July 2, 1999
By Jim Burns
The final environmental impact report on a proposed parking structure at UC Santa Cruz, completed and distributed to local public agencies today, incorporates a new mitigation measure in response to concerns expressed about the project during the public comment period this past spring.
"The EIR proposes a far-reaching new measure that is designed to minimize the number of single-occupant vehicles traveling to and from the campus," said Charles Eadie, UCSC's director of campus and community planning.
The UC Board of Regents will consider approving the Core West Parking Structure project and certifying the EIR at its July 15-16 meeting in San Francisco. The six-level project would provide approximately 500 new spaces--a net increase of 290-- for use by faculty, staff, and graduate students in the Science Hill area of campus. (The net increase reflects the 210 spaces that would be lost on Science Hill next year because the structure is planned for an existing lot, and nearby spaces are scheduled to be eliminated by other construction projects.)
If the EIR is certified and the project is approved by the Regents, the new mitigation measure would become a legally binding condition of project approval, Eadie said.
Specifically, the new measure calls for UCSC to:
The new mitigation was developed by UCSC's Environmental Assessment Group, authors of the EIR. It incorporates ideas put forth by Crain & Associates, a Los Angeles-based transportation consulting firm hired by UCSC to evaluate UCSC's existing transportation programs and additional transportation alternatives recommended by the public during the EIR review period.
The Crain study also evaluated whether an expanded transportation alternative program could realistically be substituted for the proposed parking structure. The consultants' conclusion: "We do not believe it is feasible for the university to meet the campus population growth projections without increasing the parking supply."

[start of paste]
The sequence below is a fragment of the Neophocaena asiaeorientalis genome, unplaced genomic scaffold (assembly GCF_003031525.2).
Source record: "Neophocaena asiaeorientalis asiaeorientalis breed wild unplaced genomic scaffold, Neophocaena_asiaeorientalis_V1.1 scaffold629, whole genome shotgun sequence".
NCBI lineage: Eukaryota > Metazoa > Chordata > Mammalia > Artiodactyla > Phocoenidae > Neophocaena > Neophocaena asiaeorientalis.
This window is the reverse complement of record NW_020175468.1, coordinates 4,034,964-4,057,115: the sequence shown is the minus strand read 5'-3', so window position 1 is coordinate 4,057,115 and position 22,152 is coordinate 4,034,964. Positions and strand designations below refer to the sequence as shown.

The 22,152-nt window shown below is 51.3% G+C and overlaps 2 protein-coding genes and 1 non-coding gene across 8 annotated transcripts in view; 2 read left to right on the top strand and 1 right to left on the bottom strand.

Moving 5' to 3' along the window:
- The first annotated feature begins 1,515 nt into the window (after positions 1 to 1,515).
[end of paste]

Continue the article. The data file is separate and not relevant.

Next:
That assessment was based on a consideration of several factors, including the location of the campus at a semi-rural edge of a relatively small metropolitan area, the elevation differences between the campus core and surrounding community, and campus plans to remove some parking while increasing enrollments.
The Crain study also cited the already high level of alternative transportation use at UCSC, which they ranked as one of the best alternative transportation programs among West Coast universities. Crain reports that the current UCSC AVR for faculty and staff of 1.38 would have to increase to an unrealistic 1.80 if the campus grows as planned and the parking inventory remains constant.
"Even in large metropolitan areas, an AVR for employees of 1.5 is considered a high goal," the consultants said. "A long-term goal of a sustainable 1.45 AVR for faculty and staff should be considered the maximum achievable vehicle trip reduction level for parking design purposes."
Copies of the Final EIR will be provided to the main branch of the Santa Cruz City Library and to UCSC's McHenry Library.
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